Debt can be a burden that feels like it will never end. If you find yourself in this situation, remember that you are not alone. There are options available to do debt consolidation in Ohio. Seeking help is the first step to becoming financially independent. There are many resources available to those who are willing to work towards regaining their financial stability. With determination and effort, you can break free from the cycle of debt.
As Americans continue to face economic hardships due to the Coronavirus pandemic, many are struggling with personal debts, especially credit card debt, in Ohio, the average resident has more than $5,500 in credit card debt. In addition to this high level of credit card debt, Ohio ranks as the 8th worst state for the total amount of student loan debt owed. This combination of factors makes it difficult for residents of Ohio to get ahead financially.
Anything over 30% is bad for your credit score. This makes it hard to get out of debt and can lead to financial problems down the road. However, there are some things that you can do to regain control of your finances and get out of debt.
Credit Card Debt Statistics In Ohio
Here’s a quick look at how debt is affecting people in Ohio, in general:
- Credit card debt per household: $5,446
- Credit usage: 30.59%
- The average number of cards: 3.02
- Percentage of accounts that are delinquent (90 days past due): 7.16%
- Average credit score: 678
- A most popular type of credit card: Cash back rewards
- The available credit limit on average: $14,176
Options To Get Out Of Debt
There are a number of things you can do to get out of debt. Below are some common strategies that have helped people:
- The debt snowball strategy is a simple and effective way to pay down your debt. You start by paying off your smallest debt first while making minimum payments on your other debts. Once the smallest debt is paid off, you roll the payments you were making on that debt into the payments you’re making on the next highest debt. This process continues until all of your debts are paid off.
- The “avalanche” strategy involves paying off the balance with the highest interest rate first, while still making minimum payments on all other debts. Once that balance is paid, you redirect the same payment towards another balance with the second-highest interest rate, and so on. This can help you save money in the long run by reducing the amount of interest you accrue.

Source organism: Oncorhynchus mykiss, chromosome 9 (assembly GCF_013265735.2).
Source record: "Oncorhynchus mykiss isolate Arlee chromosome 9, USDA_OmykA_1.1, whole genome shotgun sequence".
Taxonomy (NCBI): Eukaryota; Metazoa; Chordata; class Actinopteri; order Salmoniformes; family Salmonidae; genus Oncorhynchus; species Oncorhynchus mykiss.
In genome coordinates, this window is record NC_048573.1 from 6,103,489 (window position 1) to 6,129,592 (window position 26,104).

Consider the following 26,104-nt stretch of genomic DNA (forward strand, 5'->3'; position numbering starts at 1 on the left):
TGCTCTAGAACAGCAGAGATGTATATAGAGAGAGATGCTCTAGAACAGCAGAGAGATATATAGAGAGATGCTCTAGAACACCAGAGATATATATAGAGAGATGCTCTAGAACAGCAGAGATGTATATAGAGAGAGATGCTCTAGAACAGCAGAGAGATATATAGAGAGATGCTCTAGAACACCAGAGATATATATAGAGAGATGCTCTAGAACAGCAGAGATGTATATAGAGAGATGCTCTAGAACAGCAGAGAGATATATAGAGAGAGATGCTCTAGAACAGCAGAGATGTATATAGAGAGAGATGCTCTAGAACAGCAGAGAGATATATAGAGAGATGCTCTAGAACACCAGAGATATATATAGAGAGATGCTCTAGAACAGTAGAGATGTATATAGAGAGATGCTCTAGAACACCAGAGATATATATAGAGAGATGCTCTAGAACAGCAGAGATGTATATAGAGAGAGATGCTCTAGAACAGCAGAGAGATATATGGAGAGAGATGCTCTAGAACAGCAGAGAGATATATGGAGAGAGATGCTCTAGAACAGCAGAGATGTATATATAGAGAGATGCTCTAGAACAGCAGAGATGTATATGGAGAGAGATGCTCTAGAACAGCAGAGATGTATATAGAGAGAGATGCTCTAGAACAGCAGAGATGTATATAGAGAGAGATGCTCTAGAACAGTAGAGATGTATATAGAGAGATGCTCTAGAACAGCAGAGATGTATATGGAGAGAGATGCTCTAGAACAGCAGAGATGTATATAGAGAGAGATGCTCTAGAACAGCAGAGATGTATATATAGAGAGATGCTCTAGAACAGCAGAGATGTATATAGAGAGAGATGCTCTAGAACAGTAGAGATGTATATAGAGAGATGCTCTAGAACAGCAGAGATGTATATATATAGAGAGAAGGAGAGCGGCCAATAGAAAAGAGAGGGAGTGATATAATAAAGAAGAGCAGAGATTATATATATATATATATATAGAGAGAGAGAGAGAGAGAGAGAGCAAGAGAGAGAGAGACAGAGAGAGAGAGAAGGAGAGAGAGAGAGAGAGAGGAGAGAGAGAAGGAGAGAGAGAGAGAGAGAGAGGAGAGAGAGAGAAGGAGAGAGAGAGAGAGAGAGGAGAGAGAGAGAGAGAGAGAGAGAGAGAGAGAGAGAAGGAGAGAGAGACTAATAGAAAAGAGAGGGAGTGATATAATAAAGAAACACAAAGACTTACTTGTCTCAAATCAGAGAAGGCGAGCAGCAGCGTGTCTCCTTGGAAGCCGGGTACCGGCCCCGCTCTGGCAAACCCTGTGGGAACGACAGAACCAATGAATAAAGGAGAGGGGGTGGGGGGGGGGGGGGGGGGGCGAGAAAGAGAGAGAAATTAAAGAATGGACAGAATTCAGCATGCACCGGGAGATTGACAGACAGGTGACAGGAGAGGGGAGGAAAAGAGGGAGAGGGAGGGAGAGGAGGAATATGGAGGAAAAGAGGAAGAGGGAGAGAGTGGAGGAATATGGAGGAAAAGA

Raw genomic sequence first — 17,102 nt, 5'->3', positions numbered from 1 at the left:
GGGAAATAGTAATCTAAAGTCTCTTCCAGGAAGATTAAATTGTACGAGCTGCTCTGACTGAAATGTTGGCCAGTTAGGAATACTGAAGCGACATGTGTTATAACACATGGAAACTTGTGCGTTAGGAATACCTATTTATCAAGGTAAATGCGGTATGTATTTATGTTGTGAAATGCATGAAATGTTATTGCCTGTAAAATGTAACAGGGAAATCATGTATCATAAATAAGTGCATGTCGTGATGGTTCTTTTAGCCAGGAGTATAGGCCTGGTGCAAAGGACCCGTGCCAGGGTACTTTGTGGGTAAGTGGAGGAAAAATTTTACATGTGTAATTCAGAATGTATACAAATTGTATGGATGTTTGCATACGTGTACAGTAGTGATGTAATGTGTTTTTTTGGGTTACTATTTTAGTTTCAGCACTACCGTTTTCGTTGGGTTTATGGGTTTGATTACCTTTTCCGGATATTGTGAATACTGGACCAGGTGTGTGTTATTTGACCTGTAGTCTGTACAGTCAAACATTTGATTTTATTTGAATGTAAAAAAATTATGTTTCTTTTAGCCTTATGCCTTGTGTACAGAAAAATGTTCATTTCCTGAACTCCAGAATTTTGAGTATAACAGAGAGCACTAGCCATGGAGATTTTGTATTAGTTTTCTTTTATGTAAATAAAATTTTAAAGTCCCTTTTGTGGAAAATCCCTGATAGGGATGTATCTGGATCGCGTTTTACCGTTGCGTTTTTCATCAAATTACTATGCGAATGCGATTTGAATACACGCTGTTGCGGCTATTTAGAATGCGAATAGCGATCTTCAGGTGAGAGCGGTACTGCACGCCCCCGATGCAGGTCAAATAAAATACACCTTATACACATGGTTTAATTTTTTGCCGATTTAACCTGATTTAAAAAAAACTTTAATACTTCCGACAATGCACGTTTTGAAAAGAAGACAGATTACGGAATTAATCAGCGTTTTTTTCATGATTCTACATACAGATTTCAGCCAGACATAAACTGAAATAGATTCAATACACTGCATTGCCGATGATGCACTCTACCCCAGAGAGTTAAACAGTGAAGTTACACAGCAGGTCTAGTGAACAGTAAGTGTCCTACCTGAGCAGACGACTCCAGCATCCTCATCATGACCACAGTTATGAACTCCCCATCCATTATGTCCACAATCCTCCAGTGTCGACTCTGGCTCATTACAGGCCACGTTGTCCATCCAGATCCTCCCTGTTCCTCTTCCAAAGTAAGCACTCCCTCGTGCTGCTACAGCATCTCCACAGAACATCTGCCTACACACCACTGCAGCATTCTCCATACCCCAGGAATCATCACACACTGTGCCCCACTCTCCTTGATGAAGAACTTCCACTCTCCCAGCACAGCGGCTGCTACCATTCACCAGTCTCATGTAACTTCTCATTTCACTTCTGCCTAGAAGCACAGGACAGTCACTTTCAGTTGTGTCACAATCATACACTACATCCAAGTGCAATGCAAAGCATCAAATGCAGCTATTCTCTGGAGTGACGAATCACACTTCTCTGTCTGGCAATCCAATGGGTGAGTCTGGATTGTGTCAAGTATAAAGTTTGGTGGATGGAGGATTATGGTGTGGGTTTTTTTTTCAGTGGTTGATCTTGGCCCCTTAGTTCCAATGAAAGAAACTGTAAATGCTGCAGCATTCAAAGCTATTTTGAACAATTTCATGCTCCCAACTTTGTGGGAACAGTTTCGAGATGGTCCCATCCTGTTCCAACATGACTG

- Work with a nonprofit credit counseling agency: A credit counselor will review your finances and develop a plan of action to help you get out of debt. They will also set short and long-term financial goals with you, and figure out a plan of action to help you meet those goals.
Debt Relief In Ohio
This type of loan enables you to pay off various debts and simplify your monthly payments into one single account.
Debt relief in Ohio can be an effective way to lower your monthly payments and save money on interest, especially if you have a good credit score and can secure a loan with a lower interest rate. By consolidating your debts, you’ll have more breathing room in your budget to cover other living expenses like your mortgage or rent, groceries, and utilities.
Protect Yourself With Ohio Debt Collection Laws
If you’re dealing with debt, it’s important to know your rights. The Federal Debt Collection Practices Act (FDCPA) protects consumers from abusive debt collection practices. In addition, each state has its own laws in place to protect consumers from harassment by debt collectors.
As an Ohio resident, you should be aware of the state’s laws surrounding debt and the statute of limitations. The statute of limitations is the amount of time a debt collector has to take you to court over a past-due debt. Once the statute of limitations expires, a debt collector can no longer sue you for the money you owe.
It’s important to understand the statute of limitations on different types of debt in Ohio before making any payments to a debt collector. By understanding the law, you can protect yourself from being taken advantage of by a debt collector.
Statute Of Limitations In Ohio
Different states have different laws regarding the statute of limitations on debt. In Ohio, the statute of limitations is six years, regardless of the type of debt. This timeframe is counted from the date a debt becomes overdue or from the last date of payment, whichever is more recent.
Filling For Bankruptcy In Ohio
If you find yourself in a situation where you cannot repay your debts and have exhausted all other options, you may need to consider filing for bankruptcy. Bankruptcy can provide you with a fresh start, stopping collection calls and allowing you to keep some of your assets. However, it will also negatively affect your credit score for years.
Individuals have two main options when declaring bankruptcy:
- Chapter 7 involves selling your assets in order to pay off creditors. You must pass a means test using an official form. The process of completing the test can be complicated, so it is often best to seek help from an experienced bankruptcy attorney.
- Chapter 13 allows you to keep some of your assets and pay all or part of your debts through a structured repayment plan spread out over three to five years.
If you’re considering bankruptcy, it’s important to understand that it will stay on your credit report for several years. This can make it more difficult to get a mortgage, car loan, or personal loan in the future.
Still, if you coordinate your filings with your state’s waiting period, bankruptcy can often help you rebuild your credit and, ultimately, your finances.
Debt can have a crippling effect on your life, preventing you from making any progress with your finances. But there is help available; there are resources and laws that can assist you in getting back on track and safeguard you from further harm.